California Supreme Court Issues Pro-Insurer Decision Regarding Implied Disparagement For Personal And Advertising Injury Liability Coverage Purposes
Insurers have received good news from the California Supreme Court on the PI/AI GL coverage front.
California insurers have been dogged by a decision referred to as Charlotte Russe (Travelers Property Casualty Company of America v. Charlotte Russe Holding, Inc. (2012) 207 Cal.App.4th 969), which held that a retailer who was sued for cutting the prices on clothes made by an apparel manufacturer and published the prices could obtain coverage under the Personal and Advertising Injury Liability Coverage afforded by its GL policy for disparagement since the price cutting implied that the clothing was not actually a high end product. Insureds used this case to argue that anything that had a negative effect on a competitor's image in the marketplace could be disparaging.
On June 12th, in Hartford Casualty Ins. Co. v. Swift Distribution, 2014 WL 2609753, the California Supreme Court said Charlotte Russe got it wrong. The Court held that a claim of disparagement requires a plaintiff to show a false or misleading statement that (1) specifically refers to the plaintiff's product or business, and (2) clearly derogates that product or business. Each requirement must be satisfied by express mention or by clear implication. In Swift, the complaint alleged that Swift wrongly manufactured, marketed, and sold its product so as to infringe plaintiff's patents and dilute plaintiff's trademark, and also claimed Swift used false and misleading advertisements and a nearly identical mark which were likely to cause consumer confusion. Attached to the complaint were Swift's advertisements, which did not name any product of the plaintiff. The California Supreme Court held that since the attached advertisements did not name plaintiff and did not expressly derogate the plaintiff's product, there could be no disparagement.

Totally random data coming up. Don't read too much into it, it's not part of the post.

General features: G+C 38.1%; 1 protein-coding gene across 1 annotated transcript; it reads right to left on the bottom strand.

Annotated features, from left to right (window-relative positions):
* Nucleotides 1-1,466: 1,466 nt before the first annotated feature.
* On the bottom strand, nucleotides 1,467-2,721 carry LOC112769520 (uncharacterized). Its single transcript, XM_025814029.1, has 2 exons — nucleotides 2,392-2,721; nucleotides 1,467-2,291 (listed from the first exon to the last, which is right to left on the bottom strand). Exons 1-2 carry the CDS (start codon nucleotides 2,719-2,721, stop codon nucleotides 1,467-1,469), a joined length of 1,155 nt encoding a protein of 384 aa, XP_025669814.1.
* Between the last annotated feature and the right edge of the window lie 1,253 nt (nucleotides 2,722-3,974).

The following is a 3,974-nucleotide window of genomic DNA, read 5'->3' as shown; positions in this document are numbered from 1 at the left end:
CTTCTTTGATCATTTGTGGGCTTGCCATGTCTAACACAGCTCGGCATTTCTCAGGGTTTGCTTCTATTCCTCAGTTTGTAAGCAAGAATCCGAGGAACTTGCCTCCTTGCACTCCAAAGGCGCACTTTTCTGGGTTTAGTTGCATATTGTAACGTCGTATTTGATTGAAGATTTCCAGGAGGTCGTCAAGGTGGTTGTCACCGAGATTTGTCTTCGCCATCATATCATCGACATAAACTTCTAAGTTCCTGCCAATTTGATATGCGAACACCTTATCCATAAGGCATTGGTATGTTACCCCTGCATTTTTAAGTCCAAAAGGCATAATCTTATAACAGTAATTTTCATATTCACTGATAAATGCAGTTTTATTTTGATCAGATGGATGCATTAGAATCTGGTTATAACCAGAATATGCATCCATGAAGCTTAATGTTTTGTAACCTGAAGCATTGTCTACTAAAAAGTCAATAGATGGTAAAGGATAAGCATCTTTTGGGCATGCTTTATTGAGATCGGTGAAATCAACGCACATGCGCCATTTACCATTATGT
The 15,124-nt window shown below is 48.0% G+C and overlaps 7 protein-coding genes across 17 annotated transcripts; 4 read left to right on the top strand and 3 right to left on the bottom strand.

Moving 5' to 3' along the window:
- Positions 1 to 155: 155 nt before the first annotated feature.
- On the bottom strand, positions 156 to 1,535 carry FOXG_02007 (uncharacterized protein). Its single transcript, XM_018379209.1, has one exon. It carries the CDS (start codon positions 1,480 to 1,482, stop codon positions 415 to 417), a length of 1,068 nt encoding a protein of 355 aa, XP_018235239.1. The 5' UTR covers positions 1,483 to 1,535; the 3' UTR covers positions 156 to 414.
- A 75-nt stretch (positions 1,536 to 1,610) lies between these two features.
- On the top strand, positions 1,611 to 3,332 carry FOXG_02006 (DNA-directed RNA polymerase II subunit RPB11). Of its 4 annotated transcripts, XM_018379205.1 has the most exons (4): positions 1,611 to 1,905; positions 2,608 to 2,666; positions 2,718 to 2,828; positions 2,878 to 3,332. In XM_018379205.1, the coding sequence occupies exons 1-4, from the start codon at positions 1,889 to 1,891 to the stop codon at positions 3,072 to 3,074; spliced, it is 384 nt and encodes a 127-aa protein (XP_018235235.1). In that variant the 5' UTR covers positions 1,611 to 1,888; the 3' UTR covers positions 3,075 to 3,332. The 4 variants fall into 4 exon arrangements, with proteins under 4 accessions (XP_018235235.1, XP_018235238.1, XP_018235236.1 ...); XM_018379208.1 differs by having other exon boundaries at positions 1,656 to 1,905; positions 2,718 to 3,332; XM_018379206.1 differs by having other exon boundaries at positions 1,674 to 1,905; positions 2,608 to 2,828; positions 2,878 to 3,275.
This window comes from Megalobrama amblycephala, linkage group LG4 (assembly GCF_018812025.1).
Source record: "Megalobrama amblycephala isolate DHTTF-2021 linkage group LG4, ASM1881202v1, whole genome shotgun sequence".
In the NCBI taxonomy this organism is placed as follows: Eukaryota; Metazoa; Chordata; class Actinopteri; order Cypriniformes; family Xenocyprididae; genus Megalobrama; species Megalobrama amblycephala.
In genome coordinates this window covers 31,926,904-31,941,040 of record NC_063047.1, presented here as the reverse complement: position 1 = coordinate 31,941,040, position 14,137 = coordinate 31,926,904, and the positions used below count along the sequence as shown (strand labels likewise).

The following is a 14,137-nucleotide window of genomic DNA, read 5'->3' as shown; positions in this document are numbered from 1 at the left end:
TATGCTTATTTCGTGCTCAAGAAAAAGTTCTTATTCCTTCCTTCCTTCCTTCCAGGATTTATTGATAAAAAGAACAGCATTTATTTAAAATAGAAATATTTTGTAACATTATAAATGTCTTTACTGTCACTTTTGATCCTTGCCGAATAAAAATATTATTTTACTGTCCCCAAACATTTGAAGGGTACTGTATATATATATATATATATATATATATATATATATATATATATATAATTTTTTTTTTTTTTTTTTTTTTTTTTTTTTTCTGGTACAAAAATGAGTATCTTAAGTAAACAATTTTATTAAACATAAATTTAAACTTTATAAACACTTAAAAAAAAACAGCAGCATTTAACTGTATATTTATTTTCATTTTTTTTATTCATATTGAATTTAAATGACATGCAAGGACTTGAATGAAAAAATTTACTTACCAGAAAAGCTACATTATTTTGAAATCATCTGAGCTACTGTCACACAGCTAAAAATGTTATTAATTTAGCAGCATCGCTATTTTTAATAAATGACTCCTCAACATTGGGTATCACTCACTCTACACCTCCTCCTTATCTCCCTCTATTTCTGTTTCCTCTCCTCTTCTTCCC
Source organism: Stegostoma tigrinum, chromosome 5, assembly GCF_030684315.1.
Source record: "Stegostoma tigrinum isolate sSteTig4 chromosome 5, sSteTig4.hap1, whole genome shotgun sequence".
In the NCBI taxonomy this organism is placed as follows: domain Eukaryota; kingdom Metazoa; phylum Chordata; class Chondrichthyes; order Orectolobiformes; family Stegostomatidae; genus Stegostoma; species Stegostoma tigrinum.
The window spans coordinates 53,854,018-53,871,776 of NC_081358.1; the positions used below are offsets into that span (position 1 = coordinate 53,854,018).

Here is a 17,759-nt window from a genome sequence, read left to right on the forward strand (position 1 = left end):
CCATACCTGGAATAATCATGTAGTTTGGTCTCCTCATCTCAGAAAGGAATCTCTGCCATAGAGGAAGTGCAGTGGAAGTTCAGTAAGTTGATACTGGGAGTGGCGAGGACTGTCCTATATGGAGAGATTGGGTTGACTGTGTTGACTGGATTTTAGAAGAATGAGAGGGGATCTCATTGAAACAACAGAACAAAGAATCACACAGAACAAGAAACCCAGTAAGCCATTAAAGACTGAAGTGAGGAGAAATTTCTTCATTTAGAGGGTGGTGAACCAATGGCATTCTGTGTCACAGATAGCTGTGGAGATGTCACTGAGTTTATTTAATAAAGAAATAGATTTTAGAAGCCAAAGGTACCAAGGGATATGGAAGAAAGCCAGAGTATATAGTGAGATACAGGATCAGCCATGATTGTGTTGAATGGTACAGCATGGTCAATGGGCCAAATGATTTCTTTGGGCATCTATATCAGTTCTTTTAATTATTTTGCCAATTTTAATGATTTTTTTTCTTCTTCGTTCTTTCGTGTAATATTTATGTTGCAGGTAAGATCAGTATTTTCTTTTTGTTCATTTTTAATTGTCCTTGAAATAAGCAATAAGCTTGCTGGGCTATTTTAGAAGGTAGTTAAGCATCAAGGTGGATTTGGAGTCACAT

Importantly, in overruling Charlotte Russe, the Court further held that lowering a price, even a steep reduction, is not a disparagement and cannot trigger Personal and Advertising Injury Liability Coverage for disparagement. This is another case in which our courts look to the actual policy language and try to apply the language as written. Disparagement is a statement that is false or misleading, and lawyers for insureds cannot use unreasonable interpretations to create coverage. We have to be careful about claims that could exist for implied disparagement, such as: "Our product is the only one that works." This statement impliedly disparages another product, but Swift will help insurers enforce the underwriting intent of the defamation/disparagement language.